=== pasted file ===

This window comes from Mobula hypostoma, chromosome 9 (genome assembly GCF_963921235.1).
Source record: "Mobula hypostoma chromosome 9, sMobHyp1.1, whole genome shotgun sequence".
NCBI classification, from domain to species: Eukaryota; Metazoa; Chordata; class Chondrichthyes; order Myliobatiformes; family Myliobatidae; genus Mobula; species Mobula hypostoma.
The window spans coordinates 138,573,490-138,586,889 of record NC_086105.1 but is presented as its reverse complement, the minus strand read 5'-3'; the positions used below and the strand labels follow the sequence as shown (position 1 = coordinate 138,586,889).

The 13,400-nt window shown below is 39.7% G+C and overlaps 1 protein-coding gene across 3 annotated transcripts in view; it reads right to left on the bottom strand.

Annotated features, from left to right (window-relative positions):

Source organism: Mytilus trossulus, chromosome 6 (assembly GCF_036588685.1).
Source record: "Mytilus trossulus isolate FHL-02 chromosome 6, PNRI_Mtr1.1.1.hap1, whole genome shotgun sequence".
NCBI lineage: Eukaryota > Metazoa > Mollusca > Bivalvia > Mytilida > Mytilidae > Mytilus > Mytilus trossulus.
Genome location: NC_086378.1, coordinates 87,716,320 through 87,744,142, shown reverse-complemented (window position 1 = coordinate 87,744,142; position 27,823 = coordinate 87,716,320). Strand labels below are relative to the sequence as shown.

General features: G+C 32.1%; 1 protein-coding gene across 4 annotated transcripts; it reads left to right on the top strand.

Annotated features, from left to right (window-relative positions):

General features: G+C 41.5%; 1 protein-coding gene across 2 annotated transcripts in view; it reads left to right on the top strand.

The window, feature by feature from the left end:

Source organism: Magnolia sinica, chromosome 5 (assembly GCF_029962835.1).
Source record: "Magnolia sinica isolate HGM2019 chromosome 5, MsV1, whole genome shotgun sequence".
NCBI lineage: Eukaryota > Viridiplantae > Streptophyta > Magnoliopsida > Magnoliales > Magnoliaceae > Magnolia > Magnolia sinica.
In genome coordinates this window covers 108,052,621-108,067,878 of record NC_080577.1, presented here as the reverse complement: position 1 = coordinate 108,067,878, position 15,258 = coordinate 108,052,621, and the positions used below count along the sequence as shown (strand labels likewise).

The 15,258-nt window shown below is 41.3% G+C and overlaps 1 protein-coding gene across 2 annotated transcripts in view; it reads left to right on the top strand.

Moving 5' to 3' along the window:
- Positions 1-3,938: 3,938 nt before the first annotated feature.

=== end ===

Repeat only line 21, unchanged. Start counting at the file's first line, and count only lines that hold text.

- Positions 1-3,938: 3,938 nt before the first annotated feature.